Focus on California
Tasting California wines today is enough to make even the most stable wine reviewer bipolar. I can only imagine what effect these wines have on unsuspecting consumers. More than ever before, California is a state of confusion when it comes to wines offered and prices asked.At one extreme are wines of stunning, palate-massaging richness, made by a handful of winemakers who appreciate the role of technology yet understand that great wine is made in the vineyard. These are individuals whose best instincts are not squashed by bottom line-obsessed winery owners or deluded marketing departments. On my visits to many of the best North Coast producers in late winter and in my subsequent tastings back home of hundreds of additional current releases, I kept finding myself wishing that more consumers could have the chance to experience these remarkably sexy wines - and not just American tasters. The reason they can't is that a growing number of these elite wines now carry price tags of $75 or $100 a bottle, or more. Even in a depressed market, California's finest producers are not cutting prices for their best bottlings. Then too, even wine lovers who can afford these wines may be unable to find them, as these scarce collectibles, as a group, represent the tiniest fraction of California wine production.
At the other extreme, more undrinkable wine is pouring out of California today than ever before. Over and over again, I would taste sets of wines from new producers (or wines new to me) and come away with the feeling that these folks should not have given up their day jobs. Too many wines continue to be dry and nasty; others lack clarity and shape; and more than a few are simply dull as dishwater, vinous in only the vaguest way. I'm not just referring to cheap plonk. These wines are as likely as not to carry price tags of $40 or $50, and sometimes higher. That's not to say that these bottles are selling. Not long ago, there was a strong market in America for grossly overpriced mediocre wine, not least because so many casual wine drinkers were unwilling to do the rudimentary research necessary to find vastly superior imported wines at far lower prices. While the same mass market drinkers are no better educated today, the market for overpriced junk has essentially vaporized. Today, generic, clumsy California wine in the $20 to $50 range is a seriously hurting segment of the wine business.
Although many California producers are undergoing severe hardship today, it is possible that building interest in the very good 2001 vintage will give some wineries desperately needed cash flow - even if it won't help them find a home for their remaining 2000s, '99s and '98s. My extensive tastings of the 2001 cabernet-based wines just a few months prior to bottling suggests that this is an outstanding vintage for this category, ranking with top years like 1991 and 1994. Following three consecutive late harvests, 2001 brought a more normal growing season. It began, however, with a succession of very cold nights in early April that caused the most significant frost damage in some parts of the North Coast since 1971. The 2001 flowering was early thanks to very warm weather in May. June was warm but July and August escaped extremes of heat. The harvest began early, and September was cool right up to a three-day heat spike beginning on the 29th. Much of the best cabernet was picked in October.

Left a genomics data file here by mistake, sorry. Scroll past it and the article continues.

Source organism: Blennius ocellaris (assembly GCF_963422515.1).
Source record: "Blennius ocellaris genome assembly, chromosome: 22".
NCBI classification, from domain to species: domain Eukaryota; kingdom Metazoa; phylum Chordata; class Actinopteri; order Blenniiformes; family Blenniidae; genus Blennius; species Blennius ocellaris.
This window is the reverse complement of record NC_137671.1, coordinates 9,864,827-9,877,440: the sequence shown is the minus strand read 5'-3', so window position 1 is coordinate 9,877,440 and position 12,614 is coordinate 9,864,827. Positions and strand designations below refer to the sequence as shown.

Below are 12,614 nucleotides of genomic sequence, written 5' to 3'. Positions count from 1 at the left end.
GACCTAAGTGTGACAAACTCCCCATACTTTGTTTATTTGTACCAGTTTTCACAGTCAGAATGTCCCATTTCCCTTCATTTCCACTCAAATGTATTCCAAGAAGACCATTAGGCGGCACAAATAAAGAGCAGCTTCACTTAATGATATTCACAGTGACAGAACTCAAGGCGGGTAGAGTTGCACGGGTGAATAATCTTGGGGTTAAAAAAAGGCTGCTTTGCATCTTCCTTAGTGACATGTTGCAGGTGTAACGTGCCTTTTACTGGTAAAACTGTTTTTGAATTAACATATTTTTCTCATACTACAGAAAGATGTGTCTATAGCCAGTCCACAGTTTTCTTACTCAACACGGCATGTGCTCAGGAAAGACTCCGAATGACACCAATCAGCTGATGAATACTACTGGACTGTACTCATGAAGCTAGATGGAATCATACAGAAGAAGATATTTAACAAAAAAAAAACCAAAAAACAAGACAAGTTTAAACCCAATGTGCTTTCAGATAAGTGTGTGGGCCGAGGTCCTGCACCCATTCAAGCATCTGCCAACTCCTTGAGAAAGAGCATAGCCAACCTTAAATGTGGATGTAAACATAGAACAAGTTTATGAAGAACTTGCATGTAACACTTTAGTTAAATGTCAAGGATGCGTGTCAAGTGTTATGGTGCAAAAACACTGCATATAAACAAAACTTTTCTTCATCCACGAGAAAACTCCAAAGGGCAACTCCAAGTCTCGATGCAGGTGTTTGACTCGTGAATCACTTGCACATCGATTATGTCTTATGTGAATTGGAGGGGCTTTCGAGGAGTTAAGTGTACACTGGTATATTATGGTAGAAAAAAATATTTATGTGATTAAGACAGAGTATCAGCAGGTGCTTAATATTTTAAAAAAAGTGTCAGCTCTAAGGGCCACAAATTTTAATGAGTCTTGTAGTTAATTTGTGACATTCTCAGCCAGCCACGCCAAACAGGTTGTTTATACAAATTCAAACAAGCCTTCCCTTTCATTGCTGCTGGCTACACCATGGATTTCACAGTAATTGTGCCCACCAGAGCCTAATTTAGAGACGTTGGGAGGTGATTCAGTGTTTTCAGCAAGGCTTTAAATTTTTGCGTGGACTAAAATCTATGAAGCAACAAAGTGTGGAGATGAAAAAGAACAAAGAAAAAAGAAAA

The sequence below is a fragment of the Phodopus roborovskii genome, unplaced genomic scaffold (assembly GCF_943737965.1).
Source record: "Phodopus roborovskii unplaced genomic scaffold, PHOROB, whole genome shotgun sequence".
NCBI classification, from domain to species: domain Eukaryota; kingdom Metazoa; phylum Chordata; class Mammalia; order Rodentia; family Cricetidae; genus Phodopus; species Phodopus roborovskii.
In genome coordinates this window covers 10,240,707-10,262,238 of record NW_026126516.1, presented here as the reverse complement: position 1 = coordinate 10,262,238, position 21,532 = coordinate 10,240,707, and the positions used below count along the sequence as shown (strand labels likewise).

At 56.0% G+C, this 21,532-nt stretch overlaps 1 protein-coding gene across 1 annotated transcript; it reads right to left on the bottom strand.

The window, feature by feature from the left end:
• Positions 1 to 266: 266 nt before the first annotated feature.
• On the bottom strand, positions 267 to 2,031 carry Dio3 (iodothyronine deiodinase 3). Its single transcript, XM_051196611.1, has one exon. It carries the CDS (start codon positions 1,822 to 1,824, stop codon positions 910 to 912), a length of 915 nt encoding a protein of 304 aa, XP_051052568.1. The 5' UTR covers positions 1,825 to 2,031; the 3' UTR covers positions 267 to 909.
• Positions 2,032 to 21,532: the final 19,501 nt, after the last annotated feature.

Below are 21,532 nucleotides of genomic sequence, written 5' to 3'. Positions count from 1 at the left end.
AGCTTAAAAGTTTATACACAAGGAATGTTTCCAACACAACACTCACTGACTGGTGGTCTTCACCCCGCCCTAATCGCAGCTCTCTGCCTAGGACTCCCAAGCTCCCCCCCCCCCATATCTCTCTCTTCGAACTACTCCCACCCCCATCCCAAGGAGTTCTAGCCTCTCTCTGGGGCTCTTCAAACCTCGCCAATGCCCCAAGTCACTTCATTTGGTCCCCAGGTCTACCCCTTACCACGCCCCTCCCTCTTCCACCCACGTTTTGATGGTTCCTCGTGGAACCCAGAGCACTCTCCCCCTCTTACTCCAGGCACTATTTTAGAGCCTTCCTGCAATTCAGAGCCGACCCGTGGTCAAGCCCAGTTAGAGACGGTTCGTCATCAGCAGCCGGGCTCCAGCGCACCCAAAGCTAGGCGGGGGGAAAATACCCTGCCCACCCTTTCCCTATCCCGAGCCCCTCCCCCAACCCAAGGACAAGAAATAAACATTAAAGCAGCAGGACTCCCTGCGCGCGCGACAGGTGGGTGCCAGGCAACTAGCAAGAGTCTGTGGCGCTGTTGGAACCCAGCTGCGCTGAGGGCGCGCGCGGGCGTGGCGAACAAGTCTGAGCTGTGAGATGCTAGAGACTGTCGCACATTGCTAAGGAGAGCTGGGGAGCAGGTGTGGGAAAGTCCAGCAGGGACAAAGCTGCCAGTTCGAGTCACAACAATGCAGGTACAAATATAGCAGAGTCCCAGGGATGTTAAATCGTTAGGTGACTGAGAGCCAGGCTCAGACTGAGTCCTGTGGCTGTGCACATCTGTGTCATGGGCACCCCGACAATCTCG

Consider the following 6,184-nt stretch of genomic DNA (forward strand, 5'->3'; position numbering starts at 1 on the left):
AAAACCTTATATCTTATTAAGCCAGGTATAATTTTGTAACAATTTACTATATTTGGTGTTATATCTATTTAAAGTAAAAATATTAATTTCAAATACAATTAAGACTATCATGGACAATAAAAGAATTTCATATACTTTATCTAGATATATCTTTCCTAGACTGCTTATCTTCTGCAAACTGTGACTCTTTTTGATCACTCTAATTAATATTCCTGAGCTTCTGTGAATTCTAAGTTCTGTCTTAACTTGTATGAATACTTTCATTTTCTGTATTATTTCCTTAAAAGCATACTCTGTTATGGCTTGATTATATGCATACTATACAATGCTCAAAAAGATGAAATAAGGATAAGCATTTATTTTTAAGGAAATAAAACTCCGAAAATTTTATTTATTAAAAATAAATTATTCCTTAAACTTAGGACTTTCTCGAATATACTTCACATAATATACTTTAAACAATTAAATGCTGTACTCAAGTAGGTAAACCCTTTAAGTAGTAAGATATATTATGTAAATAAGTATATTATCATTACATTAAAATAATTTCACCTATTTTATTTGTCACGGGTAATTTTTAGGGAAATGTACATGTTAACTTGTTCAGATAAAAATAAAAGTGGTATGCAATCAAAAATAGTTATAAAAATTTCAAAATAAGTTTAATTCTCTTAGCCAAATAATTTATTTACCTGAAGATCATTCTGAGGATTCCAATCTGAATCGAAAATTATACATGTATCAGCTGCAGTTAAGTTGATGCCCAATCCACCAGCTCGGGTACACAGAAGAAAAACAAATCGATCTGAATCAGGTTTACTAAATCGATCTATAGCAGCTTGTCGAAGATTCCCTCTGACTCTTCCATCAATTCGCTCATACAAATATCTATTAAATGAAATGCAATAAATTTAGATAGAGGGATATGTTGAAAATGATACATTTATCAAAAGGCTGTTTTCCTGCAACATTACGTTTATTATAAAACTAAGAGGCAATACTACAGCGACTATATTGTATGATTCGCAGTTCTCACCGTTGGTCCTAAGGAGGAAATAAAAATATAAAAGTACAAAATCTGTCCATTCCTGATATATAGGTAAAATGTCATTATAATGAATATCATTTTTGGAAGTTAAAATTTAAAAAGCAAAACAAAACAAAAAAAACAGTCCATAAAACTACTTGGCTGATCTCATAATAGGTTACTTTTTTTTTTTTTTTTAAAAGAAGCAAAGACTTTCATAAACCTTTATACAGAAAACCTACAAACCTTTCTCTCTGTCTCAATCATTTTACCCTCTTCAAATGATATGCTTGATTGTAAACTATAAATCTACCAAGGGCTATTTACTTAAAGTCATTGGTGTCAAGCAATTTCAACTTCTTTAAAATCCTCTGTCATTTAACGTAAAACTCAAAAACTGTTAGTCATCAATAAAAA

The cabernets in particular offer a fabulous combination of deep, dark colors; thoroughly ripe fruit flavors, sometimes with notes of crystallized berries; firm framing acids that give the wines a succulent quality; plenty of alcohol; and thoroughly ripe tannins. In many ways, 2001 is California's answer to Bordeaux 2000.
In contrast to 2001, the 2000s from later-ripening varieties are often more problematic. They can display good dimension yet come off as a bit hollow, lacking the flavor development of the best years. Fruit that was not ripe enough by late October was compromised by six consecutive rainy days beginning on the 26th. For North Coast cabernet, the yardstick by which California vintages are normally rated, I view 2000 as a bad good vintage, which is a cut above a good bad vintage. There are certainly many very good cabernets, but just a few outstanding wines. But for varieties like chardonnay and pinot noir, as well as some syrahs, 2000 is a consistently very good vintage. In fact, I prefer a number of these wines to their 2001 counterparts, some of which give off baked or jammy aromas.
Incidentally, my early tastings of 2002s suggests that this vintage, too, has produced some immensely rich cabernet-based wines. While most insiders consider 2002 to be less consistent than 2001, some feel they made even better wine in 2002. Late harvesters benefitted from very warm, sunny weather during the first half of October.
On the following pages I offer brief profiles of numerous wineries I visited in late winter, along with notes on their current and upcoming releases, including some finished wines that will not be released until next fall or even later. Following this section are my tasting notes on many additional recommended current and upcoming wines (i.e., those receiving scores of 85 or higher) tasted in recent months in California and in New York. As always, unfinished wines are scored within ranges, while wines in bottle are given precise scores.) In my lists of additional wines sampled from a given producer, bottles that scored 83 or 84 are denoted with asterisks. I have omitted from my coverage dozens of wineries from whom I tasted one or more current releases that I cannot recommend.